EUS meets Voxel-Man is a multimedia training system for gastroenterology, which provides a unique approach to longitudinal endoscopic ultrasound (EUS). Due to the flexible tip of the endoscope, this imaging modality produces oblique cross-sectional images, which require an excellent orientation in the human anatomy.
- Lower esophagus
- Gastric fundus
- Duodenal bulb
- Duodenum at the level of the papilla
- Deep part of the duodenum
Navigation of the virtual probe is controlled with a mouse, simulating the rotation and sideways angulation of the endoscope.
The scenes displayed on the monitor were created from a high resolution model of the inner organs derived from the Visible Human. They consist of a three-dimensional view of the anatomy on the left, indicating the current position and orientation of the ultrasound probe relative to important structures such as vessels and organs, and the resulting anatomical cross-sections shown on the right. For comparison with clinical EUS examinations, they are complemented with a typical sector image of a linear EUS instrument.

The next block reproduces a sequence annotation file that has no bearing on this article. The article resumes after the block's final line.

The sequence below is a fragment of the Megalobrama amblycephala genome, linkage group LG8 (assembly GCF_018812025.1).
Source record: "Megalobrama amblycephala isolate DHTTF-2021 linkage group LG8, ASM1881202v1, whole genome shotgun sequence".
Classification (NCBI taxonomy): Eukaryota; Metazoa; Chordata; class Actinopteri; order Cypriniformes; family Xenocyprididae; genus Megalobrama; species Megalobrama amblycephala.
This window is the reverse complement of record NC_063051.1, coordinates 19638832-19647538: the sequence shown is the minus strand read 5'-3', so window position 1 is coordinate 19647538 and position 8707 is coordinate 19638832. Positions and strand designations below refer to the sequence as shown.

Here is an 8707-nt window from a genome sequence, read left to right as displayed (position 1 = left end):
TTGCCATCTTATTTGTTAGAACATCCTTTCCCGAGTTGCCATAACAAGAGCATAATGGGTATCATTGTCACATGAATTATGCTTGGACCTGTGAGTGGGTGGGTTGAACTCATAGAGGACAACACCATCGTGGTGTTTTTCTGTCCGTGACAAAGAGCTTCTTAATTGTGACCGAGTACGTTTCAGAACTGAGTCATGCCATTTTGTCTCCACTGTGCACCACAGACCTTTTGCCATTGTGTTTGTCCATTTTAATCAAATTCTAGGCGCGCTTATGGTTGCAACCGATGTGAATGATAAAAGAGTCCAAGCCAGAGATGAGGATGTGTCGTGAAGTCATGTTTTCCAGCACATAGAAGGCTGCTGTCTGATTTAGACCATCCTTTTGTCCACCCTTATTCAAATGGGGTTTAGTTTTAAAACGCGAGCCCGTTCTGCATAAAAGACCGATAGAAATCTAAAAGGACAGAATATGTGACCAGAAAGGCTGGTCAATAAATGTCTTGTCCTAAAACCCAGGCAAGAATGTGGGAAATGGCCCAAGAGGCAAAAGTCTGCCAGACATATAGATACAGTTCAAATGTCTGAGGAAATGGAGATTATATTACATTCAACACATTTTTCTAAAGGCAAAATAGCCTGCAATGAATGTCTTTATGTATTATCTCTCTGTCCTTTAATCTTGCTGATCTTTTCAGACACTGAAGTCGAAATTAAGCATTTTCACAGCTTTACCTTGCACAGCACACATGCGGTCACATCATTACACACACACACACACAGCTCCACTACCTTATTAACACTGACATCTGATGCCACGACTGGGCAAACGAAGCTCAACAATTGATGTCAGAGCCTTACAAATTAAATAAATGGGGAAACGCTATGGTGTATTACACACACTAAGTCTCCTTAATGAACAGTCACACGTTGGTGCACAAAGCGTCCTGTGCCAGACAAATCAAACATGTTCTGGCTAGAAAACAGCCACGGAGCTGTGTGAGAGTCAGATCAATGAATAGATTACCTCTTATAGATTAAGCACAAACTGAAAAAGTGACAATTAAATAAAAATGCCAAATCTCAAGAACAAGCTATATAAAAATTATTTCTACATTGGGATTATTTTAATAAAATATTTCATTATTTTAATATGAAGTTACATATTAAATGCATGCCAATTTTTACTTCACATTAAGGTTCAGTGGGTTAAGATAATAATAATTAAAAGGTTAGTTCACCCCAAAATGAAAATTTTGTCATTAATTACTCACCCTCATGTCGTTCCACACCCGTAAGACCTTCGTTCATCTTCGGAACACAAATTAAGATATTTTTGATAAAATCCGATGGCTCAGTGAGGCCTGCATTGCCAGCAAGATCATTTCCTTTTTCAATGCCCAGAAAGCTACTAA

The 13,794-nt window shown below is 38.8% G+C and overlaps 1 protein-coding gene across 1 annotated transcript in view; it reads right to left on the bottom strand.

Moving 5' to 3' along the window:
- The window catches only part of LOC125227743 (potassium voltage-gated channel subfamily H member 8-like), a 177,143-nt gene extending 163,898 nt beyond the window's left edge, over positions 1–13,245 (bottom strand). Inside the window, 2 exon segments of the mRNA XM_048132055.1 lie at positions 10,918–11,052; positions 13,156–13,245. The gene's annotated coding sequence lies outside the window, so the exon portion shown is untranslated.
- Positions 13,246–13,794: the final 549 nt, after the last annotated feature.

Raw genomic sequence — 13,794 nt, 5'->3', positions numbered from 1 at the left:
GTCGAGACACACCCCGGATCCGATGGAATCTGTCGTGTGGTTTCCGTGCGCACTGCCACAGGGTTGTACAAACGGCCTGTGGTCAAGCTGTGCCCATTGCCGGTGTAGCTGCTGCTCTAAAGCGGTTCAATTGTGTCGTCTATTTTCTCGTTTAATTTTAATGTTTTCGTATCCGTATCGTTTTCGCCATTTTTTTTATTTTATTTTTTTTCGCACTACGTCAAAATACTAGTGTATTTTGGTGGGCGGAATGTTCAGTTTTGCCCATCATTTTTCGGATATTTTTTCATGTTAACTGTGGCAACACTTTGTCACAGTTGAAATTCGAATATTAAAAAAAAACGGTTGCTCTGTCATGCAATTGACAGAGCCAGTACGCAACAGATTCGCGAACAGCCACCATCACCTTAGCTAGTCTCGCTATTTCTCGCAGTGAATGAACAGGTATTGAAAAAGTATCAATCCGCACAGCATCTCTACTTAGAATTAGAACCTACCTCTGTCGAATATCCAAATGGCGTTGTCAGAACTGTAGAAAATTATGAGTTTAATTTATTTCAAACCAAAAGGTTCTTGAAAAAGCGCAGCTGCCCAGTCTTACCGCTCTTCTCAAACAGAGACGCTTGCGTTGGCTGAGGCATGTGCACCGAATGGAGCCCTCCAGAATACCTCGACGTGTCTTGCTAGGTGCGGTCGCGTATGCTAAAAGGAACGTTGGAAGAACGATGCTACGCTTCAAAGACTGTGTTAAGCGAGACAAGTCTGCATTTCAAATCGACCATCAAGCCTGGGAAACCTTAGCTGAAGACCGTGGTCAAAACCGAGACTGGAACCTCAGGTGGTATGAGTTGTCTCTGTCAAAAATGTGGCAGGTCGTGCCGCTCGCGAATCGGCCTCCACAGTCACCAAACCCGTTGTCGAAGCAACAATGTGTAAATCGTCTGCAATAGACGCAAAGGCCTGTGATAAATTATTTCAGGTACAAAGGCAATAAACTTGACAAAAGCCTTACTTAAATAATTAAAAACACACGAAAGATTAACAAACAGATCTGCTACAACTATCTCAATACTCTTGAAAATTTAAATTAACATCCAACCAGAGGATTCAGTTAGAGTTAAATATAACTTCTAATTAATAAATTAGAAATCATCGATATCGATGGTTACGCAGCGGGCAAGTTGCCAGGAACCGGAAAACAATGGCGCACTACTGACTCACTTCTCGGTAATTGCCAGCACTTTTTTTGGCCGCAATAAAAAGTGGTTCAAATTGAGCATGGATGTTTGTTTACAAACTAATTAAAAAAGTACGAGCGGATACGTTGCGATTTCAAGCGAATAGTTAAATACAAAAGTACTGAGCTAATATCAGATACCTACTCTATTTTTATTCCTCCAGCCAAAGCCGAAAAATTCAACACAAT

Although this approach provides only two degrees of freedom for controlling the probe instead of six available in a real examination, it has been found that all of the important landmark structures can be found. By providing a better insight, the program makes an important contribution to patient safety.
- Eike Burmester, Thomas Leineweber, Silke Hacker, Ulf Tiede: EUS meets VOXEL-MAN. Hitachi Medical Systems, Wiesbaden, 2007. (DVD, ISBN 978-3-00-019545-7).
- Eike Burmester, Thomas Leineweber, Silke Hacker, Ulf Tiede, Thomas H. Hütteroth, Karl Heinz Höhne: EUS meets VOXEL-MAN: Three-dimensional anatomic animation of linear-array endoscopic ultrasound images. Endoscopy 36, 8 (2004), 726-730.
- Eike Burmester, Thomas Leineweber, Ulf Tiede: EUS meets VOXEL-MAN: Ein virtuelles Trainingsprogramm für den endoskopischen longitudinalen Ultraschall. In Christoph F. Dietrich (Hrsg.): Endosonographie: Lehrbuch und Atlas des endoskopischen Ultraschalls. Georg Thieme Verlag, Stuttgart, 2008, 13-17.
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